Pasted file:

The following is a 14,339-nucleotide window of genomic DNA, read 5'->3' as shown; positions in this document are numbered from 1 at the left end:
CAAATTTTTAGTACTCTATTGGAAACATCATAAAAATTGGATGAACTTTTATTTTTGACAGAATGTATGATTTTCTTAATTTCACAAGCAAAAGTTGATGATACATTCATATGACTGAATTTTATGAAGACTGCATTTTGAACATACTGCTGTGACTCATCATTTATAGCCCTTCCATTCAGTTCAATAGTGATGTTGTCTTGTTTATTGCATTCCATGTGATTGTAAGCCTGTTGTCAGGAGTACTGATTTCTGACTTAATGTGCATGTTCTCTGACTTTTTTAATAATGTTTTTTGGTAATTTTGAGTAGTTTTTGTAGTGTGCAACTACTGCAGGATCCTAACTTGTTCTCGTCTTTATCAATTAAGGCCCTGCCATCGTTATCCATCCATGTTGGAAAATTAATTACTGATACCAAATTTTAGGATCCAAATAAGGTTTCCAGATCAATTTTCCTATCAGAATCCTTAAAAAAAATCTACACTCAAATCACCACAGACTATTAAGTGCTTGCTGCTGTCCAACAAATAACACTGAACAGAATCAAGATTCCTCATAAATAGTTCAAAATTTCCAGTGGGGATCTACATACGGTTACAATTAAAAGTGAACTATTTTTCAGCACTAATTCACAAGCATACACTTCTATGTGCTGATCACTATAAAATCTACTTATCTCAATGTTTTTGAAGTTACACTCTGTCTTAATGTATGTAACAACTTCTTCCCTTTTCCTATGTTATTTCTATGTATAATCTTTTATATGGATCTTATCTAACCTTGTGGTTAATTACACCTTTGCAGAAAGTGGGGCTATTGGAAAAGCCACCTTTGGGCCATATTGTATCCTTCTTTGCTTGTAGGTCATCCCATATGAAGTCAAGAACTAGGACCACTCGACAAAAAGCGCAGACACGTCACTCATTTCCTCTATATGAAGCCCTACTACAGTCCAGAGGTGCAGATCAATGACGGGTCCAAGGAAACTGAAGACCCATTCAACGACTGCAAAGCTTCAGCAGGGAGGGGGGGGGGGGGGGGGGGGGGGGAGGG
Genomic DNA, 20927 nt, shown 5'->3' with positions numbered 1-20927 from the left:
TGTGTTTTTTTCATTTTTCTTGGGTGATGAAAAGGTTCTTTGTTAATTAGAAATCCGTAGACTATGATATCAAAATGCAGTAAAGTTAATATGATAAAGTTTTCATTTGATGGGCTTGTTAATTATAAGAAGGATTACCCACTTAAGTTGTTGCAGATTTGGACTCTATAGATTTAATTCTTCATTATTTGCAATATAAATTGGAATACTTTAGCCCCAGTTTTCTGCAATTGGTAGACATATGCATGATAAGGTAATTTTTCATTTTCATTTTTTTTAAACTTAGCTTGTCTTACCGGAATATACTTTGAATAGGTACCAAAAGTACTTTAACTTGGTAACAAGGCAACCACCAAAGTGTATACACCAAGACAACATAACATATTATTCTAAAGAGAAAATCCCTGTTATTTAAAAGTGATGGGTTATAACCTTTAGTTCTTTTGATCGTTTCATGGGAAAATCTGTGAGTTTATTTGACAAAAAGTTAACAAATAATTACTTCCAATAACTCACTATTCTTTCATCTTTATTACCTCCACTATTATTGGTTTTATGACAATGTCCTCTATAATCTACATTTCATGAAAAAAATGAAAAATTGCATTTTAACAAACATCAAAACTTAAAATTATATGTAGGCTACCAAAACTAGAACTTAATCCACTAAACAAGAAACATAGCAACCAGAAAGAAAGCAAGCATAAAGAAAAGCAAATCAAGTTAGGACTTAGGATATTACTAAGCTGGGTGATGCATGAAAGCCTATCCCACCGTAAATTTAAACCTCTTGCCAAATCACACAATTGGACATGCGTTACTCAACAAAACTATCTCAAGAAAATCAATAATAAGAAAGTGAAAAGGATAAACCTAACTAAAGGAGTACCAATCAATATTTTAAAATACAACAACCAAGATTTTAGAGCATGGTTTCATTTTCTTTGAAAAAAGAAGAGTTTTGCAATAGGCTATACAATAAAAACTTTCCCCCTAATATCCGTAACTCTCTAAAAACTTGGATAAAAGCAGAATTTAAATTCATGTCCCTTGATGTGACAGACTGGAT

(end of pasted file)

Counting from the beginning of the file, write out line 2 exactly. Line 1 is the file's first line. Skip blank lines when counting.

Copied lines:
CAAATTTTTAGTACTCTATTGGAAACATCATAAAAATTGGATGAACTTTTATTTTTGACAGAATGTATGATTTTCTTAATTTCACAAGCAAAAGTTGATGATACATTCATATGACTGAATTTTATGAAGACTGCATTTTGAACATACTGCTGTGACTCATCATTTATAGCCCTTCCATTCAGTTCAATAGTGATGTTGTCTTGTTTATTGCATTCCATGTGATTGTAAGCCTGTTGTCAGGAGTACTGATTTCTGACTTAATGTGCATGTTCTCTGACTTTTTTAATAATGTTTTTTGGTAATTTTGAGTAGTTTTTGTAGTGTGCAACTACTGCAGGATCCTAACTTGTTCTCGTCTTTATCAATTAAGGCCCTGCCATCGTTATCCATCCATGTTGGAAAATTAATTACTGATACCAAATTTTAGGATCCAAATAAGGTTTCCAGATCAATTTTCCTATCAGAATCCTTAAAAAAAATCTACACTCAAATCACCACAGACTATTAAGTGCTTGCTGCTGTCCAACAAATAACACTGAACAGAATCAAGATTCCTCATAAATAGTTCAAAATTTCCAGTGGGGATCTACATACGGTTACAATTAAAAGTGAACTATTTTTCAGCACTAATTCACAAGCATACACTTCTATGTGCTGATCACTATAAAATCTACTTATCTCAATGTTTTTGAAGTTACACTCTGTCTTAATGTATGTAACAACTTCTTCCCTTTTCCTATGTTATTTCTATGTATAATCTTTTATATGGATCTTATCTAACCTTGTGGTTAATTACACCTTTGCAGAAAGTGGGGCTATTGGAAAAGCCACCTTTGGGCCATATTGTATCCTTCTTTGCTTGTAGGTCATCCCATATGAAGTCAAGAACTAGGACCACTCGACAAAAAGCGCAGACACGTCACTCATTTCCTCTATATGAAGCCCTACTACAGTCCAGAGGTGCAGATCAATGACGGGTCCAAGGAAACTGAAGACCCATTCAACGACTGCAAAGCTTCAGCAGGGAGGGGGGGGGGGGGGGGGGGGGGGGAGGG